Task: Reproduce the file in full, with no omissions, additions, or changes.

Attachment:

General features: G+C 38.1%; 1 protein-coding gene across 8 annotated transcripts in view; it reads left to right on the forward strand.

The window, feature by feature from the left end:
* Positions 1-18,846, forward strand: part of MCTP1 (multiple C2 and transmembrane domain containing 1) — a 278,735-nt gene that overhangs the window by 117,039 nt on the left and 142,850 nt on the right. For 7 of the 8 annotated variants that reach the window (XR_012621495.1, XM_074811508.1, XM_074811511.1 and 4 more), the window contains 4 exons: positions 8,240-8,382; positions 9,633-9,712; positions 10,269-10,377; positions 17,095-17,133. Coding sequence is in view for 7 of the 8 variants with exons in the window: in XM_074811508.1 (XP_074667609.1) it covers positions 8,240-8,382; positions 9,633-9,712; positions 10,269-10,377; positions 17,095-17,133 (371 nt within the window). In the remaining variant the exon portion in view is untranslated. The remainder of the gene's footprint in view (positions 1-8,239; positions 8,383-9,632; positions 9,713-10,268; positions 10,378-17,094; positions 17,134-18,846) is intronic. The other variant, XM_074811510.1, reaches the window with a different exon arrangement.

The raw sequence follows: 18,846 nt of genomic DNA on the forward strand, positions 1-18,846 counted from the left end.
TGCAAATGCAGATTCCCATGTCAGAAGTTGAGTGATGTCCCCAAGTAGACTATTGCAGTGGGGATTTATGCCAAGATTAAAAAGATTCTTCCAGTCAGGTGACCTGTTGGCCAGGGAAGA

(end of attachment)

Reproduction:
General features: G+C 38.1%; 1 protein-coding gene across 8 annotated transcripts in view; it reads left to right on the forward strand.

The window, feature by feature from the left end:
* Positions 1-18,846, forward strand: part of MCTP1 (multiple C2 and transmembrane domain containing 1) — a 278,735-nt gene that overhangs the window by 117,039 nt on the left and 142,850 nt on the right. For 7 of the 8 annotated variants that reach the window (XR_012621495.1, XM_074811508.1, XM_074811511.1 and 4 more), the window contains 4 exons: positions 8,240-8,382; positions 9,633-9,712; positions 10,269-10,377; positions 17,095-17,133. Coding sequence is in view for 7 of the 8 variants with exons in the window: in XM_074811508.1 (XP_074667609.1) it covers positions 8,240-8,382; positions 9,633-9,712; positions 10,269-10,377; positions 17,095-17,133 (371 nt within the window). In the remaining variant the exon portion in view is untranslated. The remainder of the gene's footprint in view (positions 1-8,239; positions 8,383-9,632; positions 9,713-10,268; positions 10,378-17,094; positions 17,134-18,846) is intronic. The other variant, XM_074811510.1, reaches the window with a different exon arrangement.

The raw sequence follows: 18,846 nt of genomic DNA on the forward strand, positions 1-18,846 counted from the left end.
TGCAAATGCAGATTCCCATGTCAGAAGTTGAGTGATGTCCCCAAGTAGACTATTGCAGTGGGGATTTATGCCAAGATTAAAAAGATTCTTCCAGTCAGGTGACCTGTTGGCCAGGGAAGA